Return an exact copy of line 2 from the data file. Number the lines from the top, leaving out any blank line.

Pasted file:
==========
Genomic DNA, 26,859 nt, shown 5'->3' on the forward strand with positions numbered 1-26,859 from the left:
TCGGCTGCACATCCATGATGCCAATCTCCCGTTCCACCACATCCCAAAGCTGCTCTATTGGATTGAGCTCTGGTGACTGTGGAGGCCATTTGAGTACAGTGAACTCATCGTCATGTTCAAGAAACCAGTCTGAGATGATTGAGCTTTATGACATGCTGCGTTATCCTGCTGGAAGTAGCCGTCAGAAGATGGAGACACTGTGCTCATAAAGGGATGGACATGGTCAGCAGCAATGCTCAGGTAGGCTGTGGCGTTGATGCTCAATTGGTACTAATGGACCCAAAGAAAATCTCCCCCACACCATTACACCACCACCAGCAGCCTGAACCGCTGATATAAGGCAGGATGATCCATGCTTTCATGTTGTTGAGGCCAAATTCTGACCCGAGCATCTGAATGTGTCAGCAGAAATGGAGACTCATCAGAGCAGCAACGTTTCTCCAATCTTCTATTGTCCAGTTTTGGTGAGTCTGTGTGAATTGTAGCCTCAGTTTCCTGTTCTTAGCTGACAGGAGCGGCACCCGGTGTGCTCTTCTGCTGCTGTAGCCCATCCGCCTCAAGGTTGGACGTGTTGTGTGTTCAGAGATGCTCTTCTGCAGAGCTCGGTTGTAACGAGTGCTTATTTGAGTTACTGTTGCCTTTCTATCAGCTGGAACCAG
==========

TCGGCTGCACATCCATGATGCCAATCTCCCGTTCCACCACATCCCAAAGCTGCTCTATTGGATTGAGCTCTGGTGACTGTGGAGGCCATTTGAGTACAGTGAACTCATCGTCATGTTCAAGAAACCAGTCTGAGATGATTGAGCTTTATGACATGCTGCGTTATCCTGCTGGAAGTAGCCGTCAGAAGATGGAGACACTGTGCTCATAAAGGGATGGACATGGTCAGCAGCAATGCTCAGGTAGGCTGTGGCGTTGATGCTCAATTGGTACTAATGGACCCAAAGAAAATCTCCCCCACACCATTACACCACCACCAGCAGCCTGAACCGCTGATATAAGGCAGGATGATCCATGCTTTCATGTTGTTGAGGCCAAATTCTGACCCGAGCATCTGAATGTGTCAGCAGAAATGGAGACTCATCAGAGCAGCAACGTTTCTCCAATCTTCTATTGTCCAGTTTTGGTGAGTCTGTGTGAATTGTAGCCTCAGTTTCCTGTTCTTAGCTGACAGGAGCGGCACCCGGTGTGCTCTTCTGCTGCTGTAGCCCATCCGCCTCAAGGTTGGACGTGTTGTGTGTTCAGAGATGCTCTTCTGCAGAGCTCGGTTGTAACGAGTGCTTATTTGAGTTACTGTTGCCTTTCTATCAGCTGGAACCAG